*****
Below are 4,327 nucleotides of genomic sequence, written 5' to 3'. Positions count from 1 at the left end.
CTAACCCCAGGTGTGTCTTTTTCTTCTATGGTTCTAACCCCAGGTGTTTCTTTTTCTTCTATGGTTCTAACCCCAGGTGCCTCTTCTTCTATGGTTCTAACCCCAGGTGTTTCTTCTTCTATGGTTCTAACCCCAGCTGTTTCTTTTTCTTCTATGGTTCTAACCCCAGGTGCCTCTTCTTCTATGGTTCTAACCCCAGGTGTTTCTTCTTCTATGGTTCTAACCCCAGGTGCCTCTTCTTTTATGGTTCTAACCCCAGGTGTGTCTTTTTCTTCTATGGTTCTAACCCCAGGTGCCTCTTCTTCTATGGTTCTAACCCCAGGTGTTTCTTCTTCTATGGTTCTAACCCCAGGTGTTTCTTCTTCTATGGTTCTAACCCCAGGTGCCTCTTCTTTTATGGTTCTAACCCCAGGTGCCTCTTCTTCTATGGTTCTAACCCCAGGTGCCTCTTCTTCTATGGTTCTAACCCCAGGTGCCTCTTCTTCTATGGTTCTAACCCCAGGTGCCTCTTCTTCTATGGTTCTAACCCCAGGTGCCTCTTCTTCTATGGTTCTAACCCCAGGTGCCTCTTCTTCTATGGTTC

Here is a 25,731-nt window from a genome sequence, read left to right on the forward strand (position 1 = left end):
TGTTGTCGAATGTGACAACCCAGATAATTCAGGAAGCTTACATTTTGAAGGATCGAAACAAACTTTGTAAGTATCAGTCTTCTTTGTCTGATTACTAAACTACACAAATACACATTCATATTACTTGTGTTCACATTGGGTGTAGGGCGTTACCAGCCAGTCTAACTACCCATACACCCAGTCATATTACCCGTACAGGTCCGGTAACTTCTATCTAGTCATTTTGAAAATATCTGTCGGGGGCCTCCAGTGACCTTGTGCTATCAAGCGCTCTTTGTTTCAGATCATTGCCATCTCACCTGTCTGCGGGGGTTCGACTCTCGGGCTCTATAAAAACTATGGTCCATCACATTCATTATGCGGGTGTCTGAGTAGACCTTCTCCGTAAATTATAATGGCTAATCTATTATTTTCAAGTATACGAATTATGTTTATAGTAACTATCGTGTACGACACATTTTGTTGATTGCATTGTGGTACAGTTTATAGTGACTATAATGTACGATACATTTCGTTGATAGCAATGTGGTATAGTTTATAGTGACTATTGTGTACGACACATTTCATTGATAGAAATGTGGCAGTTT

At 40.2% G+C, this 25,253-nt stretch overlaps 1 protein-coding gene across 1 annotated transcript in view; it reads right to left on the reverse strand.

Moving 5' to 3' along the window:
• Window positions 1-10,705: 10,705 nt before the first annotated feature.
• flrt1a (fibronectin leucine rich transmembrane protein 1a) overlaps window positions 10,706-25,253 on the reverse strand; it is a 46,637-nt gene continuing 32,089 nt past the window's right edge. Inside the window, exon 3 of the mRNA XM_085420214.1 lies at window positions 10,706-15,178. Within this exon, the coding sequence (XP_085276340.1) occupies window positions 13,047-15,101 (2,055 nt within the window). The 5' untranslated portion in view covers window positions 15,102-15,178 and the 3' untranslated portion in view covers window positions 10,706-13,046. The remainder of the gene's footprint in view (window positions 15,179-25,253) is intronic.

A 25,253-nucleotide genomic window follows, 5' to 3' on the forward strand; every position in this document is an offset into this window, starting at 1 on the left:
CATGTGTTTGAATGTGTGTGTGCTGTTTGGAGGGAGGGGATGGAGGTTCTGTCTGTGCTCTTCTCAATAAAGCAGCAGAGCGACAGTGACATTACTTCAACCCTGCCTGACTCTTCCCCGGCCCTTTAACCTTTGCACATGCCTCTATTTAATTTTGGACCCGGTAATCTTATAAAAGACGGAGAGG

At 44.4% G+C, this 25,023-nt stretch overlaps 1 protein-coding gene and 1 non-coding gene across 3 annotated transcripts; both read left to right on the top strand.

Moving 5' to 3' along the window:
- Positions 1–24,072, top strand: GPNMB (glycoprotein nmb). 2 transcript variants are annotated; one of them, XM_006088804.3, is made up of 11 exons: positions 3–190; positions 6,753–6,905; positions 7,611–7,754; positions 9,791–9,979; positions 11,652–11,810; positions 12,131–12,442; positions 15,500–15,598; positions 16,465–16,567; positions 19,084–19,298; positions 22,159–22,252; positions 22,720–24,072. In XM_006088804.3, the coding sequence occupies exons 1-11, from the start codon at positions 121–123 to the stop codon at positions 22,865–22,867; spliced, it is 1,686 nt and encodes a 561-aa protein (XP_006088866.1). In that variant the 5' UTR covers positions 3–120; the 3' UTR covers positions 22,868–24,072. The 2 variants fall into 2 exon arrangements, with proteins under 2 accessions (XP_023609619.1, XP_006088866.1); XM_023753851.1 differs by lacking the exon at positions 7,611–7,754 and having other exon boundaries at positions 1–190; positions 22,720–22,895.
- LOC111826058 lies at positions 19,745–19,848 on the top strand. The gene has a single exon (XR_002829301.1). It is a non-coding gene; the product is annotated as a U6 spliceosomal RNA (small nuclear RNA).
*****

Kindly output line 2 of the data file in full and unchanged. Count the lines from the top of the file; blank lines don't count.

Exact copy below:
CTAACCCCAGGTGTGTCTTTTTCTTCTATGGTTCTAACCCCAGGTGTTTCTTTTTCTTCTATGGTTCTAACCCCAGGTGCCTCTTCTTCTATGGTTCTAACCCCAGGTGTTTCTTCTTCTATGGTTCTAACCCCAGCTGTTTCTTTTTCTTCTATGGTTCTAACCCCAGGTGCCTCTTCTTCTATGGTTCTAACCCCAGGTGTTTCTTCTTCTATGGTTCTAACCCCAGGTGCCTCTTCTTTTATGGTTCTAACCCCAGGTGTGTCTTTTTCTTCTATGGTTCTAACCCCAGGTGCCTCTTCTTCTATGGTTCTAACCCCAGGTGTTTCTTCTTCTATGGTTCTAACCCCAGGTGTTTCTTCTTCTATGGTTCTAACCCCAGGTGCCTCTTCTTTTATGGTTCTAACCCCAGGTGCCTCTTCTTCTATGGTTCTAACCCCAGGTGCCTCTTCTTCTATGGTTCTAACCCCAGGTGCCTCTTCTTCTATGGTTCTAACCCCAGGTGCCTCTTCTTCTATGGTTCTAACCCCAGGTGCCTCTTCTTCTATGGTTCTAACCCCAGGTGCCTCTTCTTCTATGGTTC